Signed into law in late 2021, the Infrastructure Investment and Jobs Act (IIJA) — or the Bipartisan Infrastructure Law (BIL) — was hailed as a golden moment for the U.S. water industry, promising tens of billions of dollars in federal funding for the sector that for decades has grappled with chronically aging infrastructure.
With more than $50 billion noted as the largest federal investment in water in U.S. history, the funding measure was heralded as a long-overdue way to upgrade and replace a labyrinth of old, worrisome and often failing drinking water, wastewater and stormwater infrastructure. This is all happening at a time of rising urgency in remediating lead service lines, addressing and reporting regulatory compliance with constrained resources and mitigating other issues associated with outdated systems. It’s tough for utilities to sort through this funding and determine what can best be leveraged for their specific needs.
So, more than a year and a half later, are water utilities benefiting from these government funding opportunities, or are there obstacles impeding the path to progress? Black & Veatch’s 2023 Water Report, based on expert analyses of a survey of some 450 U.S. water sector stakeholders, shows an industry welcoming federal help, but not yet taking full advantage of it for various reasons.
Barriers to Participating in Funding Programs
Encouragingly, a combined 83 percent of survey respondents either are very likely or somewhat likely to use the available funding programs — results consistent across utilities of all sizes. But a huge disconnect exists between enthusiasm for this funding and actual implementation.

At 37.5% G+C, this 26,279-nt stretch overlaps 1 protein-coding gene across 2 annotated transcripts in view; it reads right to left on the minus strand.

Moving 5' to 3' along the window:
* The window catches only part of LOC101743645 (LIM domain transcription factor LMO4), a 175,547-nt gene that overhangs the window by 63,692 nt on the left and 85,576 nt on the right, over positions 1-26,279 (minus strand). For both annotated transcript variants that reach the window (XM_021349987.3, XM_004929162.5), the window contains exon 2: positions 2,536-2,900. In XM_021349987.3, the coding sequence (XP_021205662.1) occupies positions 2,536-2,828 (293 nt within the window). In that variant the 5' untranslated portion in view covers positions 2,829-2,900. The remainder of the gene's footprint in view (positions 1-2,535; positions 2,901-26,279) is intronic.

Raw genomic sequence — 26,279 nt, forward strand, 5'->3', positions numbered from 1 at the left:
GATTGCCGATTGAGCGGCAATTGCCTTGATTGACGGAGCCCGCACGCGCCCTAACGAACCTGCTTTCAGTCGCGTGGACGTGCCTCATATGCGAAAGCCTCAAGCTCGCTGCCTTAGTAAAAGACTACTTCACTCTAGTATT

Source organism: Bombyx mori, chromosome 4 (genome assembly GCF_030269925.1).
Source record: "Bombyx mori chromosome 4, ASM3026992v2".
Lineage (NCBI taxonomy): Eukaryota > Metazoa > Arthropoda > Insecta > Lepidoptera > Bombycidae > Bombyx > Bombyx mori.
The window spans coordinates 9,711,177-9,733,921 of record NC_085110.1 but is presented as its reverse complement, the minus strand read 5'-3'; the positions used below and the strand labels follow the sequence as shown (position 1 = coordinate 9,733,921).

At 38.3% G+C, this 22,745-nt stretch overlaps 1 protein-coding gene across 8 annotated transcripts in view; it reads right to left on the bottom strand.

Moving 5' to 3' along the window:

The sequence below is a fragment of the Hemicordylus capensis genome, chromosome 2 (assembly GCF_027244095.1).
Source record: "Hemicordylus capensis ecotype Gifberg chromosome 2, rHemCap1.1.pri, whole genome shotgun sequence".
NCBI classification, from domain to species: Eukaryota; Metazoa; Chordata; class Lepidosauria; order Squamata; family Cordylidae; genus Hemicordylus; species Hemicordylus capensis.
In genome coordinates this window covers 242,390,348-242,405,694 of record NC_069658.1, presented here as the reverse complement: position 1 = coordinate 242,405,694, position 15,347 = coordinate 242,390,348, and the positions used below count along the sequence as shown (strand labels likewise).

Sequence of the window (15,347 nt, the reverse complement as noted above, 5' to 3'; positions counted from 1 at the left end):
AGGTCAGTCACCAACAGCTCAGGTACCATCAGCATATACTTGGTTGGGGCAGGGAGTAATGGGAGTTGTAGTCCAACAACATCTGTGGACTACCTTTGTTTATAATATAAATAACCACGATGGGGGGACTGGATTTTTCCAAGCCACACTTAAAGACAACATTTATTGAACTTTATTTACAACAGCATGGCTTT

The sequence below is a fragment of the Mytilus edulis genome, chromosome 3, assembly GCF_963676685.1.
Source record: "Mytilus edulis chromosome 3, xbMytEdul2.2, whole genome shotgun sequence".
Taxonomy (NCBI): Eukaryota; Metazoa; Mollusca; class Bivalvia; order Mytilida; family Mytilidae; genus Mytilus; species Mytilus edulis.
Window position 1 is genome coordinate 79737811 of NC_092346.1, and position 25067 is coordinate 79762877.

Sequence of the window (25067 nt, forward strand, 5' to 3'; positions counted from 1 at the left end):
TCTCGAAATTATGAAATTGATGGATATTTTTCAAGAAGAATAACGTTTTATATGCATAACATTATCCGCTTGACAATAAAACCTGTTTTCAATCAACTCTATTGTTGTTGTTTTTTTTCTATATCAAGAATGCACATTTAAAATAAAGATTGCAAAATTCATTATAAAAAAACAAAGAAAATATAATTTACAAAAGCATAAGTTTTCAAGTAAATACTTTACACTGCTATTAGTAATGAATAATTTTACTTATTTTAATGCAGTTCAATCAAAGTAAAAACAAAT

While most water utilities appear willing to take advantage of government funding mechanisms, nearly half of respondents — 46 percent — find the process administratively burdensome, with a nearly identical number viewing it as too restrictive. Only a few states have well-defined processes to apply for and distribute the funds, but many still are working on the “how” process of this new money, even though it is flowing through the existing state revolving fund (SRF) programs. These barriers aren’t limited to just IIJA funds; we’re also seeing some American Rescue Plan Act (ARPA) funds that haven’t been obligated, even with the approaching deadline.
Viewing this through the prism of utility size, smaller utilities — those serving a population of less than half a million — are encountering even more funding obstacles than larger utilities. More than half — 52 percent — of smaller utilities say funding programs are administratively too burdensome. In comparison, 48 percent lack awareness of these programs and 36 percent know about the programs but don’t know how to pursue the funds. This makes sense, given that larger utilities with at least 500,000 customers typically have more sophisticated processes in seeking funding and greater staff capacity to pursue the funds.